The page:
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    No, they didn't and they never said that. They showed a 5 percent decrease in capacity during the week. That's what their investigation showed. They suggested under staffing could have been the cause, but they did not say they had any evidence of it, only an observation that their projected crowd levels were off in January.

    The issue is wait times. I think wait times have to be looked at differently they have in the past because every ride now has a FP component to it. In addition, while FP- was utilized, it's not utilized to nearly the degree FP+ is. As a result, standby lines have to increase because there are only so many seats on any given ride and Fps are taking up a part of them. So if you are comparing pre FP+ to current times, I think you have to go with the percentage adjusted average wait times, not just the standby ones.

    In the previous thread about this, Len talked about the 10-event model that he's heard is WDW's guideline. But even he said he was open to the idea that those 10 events have become 11 with FP+. So while posted standby wait times have exploded, the average amount time a family actually spends waiting in lines may be much less. I hope thats something he and his team investigate in the future -- the results could be revealing.
     
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  16. WDW_Ding

    WDW_Ding Ohana means family.

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    I'm curious if you listened to the whole interview or just the edited version that aired on the DIS Unplugged podcast.

    Technically, you're right. Len and the team counted riders leaving the attractions and then discerned that there was a 5% (or so, I'm not going to listen to the interview again to confirm what you have stated) decrease in capacity.

    As I recall Len hinted strongly that this was due to attraction being under-staffed or because WDW was taking ride vehicles out of rotation, thereby lessening capacity. And I don't see how there can be an other explanation. Len and the team found there was a decrease in capacity...what else could it be due to, if not under-staffing and taking ride vehicles out of rotation? Those certainly seem the likely reasons...
     
  17. Stacy's a freak

    Stacy's a freak wrangles snakes

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    Len also called this his "tin foil hat" theory. I think this theory makes perfect sense and is likely the case but only Disney and its CMs know for sure.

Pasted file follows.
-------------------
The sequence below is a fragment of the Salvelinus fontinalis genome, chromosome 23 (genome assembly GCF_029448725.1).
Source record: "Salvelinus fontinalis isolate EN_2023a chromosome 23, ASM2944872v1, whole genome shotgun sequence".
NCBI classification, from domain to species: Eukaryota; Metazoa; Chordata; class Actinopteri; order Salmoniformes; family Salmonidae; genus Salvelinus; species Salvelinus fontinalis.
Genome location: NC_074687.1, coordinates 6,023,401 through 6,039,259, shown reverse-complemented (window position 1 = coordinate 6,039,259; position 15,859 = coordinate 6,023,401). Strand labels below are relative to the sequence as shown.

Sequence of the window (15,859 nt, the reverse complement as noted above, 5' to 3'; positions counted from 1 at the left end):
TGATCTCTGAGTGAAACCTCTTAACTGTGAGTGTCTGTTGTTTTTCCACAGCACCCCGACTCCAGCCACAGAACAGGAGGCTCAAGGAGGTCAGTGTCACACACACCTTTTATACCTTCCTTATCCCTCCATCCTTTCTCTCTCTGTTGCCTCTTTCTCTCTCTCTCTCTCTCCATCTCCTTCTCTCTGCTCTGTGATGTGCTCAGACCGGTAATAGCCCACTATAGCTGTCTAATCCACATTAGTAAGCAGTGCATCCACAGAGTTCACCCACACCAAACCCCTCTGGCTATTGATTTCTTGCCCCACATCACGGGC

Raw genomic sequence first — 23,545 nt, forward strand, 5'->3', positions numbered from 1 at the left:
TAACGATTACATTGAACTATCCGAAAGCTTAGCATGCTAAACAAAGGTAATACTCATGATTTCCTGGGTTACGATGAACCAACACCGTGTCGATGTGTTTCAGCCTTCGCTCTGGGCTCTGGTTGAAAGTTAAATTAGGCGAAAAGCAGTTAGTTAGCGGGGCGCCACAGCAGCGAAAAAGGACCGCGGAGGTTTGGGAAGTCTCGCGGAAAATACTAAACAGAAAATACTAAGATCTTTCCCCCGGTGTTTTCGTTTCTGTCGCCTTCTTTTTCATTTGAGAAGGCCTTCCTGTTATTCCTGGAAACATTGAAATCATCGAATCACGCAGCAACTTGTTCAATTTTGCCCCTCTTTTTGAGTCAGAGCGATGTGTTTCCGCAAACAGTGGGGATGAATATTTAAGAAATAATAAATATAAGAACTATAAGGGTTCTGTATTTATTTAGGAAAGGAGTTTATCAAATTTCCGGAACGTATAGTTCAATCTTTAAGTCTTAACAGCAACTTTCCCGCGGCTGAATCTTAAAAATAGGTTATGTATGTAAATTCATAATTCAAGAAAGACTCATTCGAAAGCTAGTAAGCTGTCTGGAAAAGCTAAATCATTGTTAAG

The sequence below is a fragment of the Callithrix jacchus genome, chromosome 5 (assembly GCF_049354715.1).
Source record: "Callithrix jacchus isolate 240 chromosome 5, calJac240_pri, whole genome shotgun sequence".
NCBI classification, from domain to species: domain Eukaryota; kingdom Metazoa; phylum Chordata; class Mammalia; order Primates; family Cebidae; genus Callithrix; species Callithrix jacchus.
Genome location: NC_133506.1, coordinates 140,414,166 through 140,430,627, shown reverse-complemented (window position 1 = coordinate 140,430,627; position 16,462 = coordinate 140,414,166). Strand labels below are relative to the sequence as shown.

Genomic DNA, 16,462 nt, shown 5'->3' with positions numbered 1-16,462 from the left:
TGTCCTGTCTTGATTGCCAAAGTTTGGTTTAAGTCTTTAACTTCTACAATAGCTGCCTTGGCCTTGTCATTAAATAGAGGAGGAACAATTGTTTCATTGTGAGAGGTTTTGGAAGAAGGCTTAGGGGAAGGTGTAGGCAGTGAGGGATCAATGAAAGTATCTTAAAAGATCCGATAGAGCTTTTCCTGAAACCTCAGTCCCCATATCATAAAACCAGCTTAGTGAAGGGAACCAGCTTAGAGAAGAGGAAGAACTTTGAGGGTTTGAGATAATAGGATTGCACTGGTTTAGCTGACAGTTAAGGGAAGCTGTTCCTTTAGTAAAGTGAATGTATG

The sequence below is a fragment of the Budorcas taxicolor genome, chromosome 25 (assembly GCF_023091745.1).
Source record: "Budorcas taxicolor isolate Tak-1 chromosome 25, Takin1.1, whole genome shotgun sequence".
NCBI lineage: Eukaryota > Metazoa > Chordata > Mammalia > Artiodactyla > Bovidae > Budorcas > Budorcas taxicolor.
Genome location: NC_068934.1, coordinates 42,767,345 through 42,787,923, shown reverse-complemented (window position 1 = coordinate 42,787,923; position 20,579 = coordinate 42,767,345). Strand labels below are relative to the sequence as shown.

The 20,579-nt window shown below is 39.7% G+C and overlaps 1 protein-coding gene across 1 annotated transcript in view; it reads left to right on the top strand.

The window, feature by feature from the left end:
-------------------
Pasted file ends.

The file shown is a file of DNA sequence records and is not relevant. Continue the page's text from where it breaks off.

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  18. whiporee

    whiporee DIS Veteran

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    I did listen to the whole thing. He also talked about significant capacity reductions on some rides — 25 and 30 percent — but did not explain how the overall capacity reduction ended up relatively small. So some rides must have been showing greater capacity during the monitored time, even though he didn’t talk about that.

    It’s also important to point out that this was only an in-week observation, when WDW might have just mid-projected their needs. Most of the conspiracy and understaffing suggestions came from the interviewer, not Len.
     
  19. ckelly14

    ckelly14 DIS Veteran

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    I didn't quite understand this either. He talked about capacity being off 20-30% on some rides during the week, but somehow using a 5% decreased capacity overall improved the accuracy of TP...
     
  20. WDW_Ding

    WDW_Ding Ohana means family.

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    I think it is because wait times are only one data point they use to calculate their crowd calendar.

    @lentesta...can you clear it up?
     
  21. CeruleanMoon

    CeruleanMoon Mouseketeer

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    I was wondering if Disney had gone back to running rides full capacity yet, especially since spring break has now hit.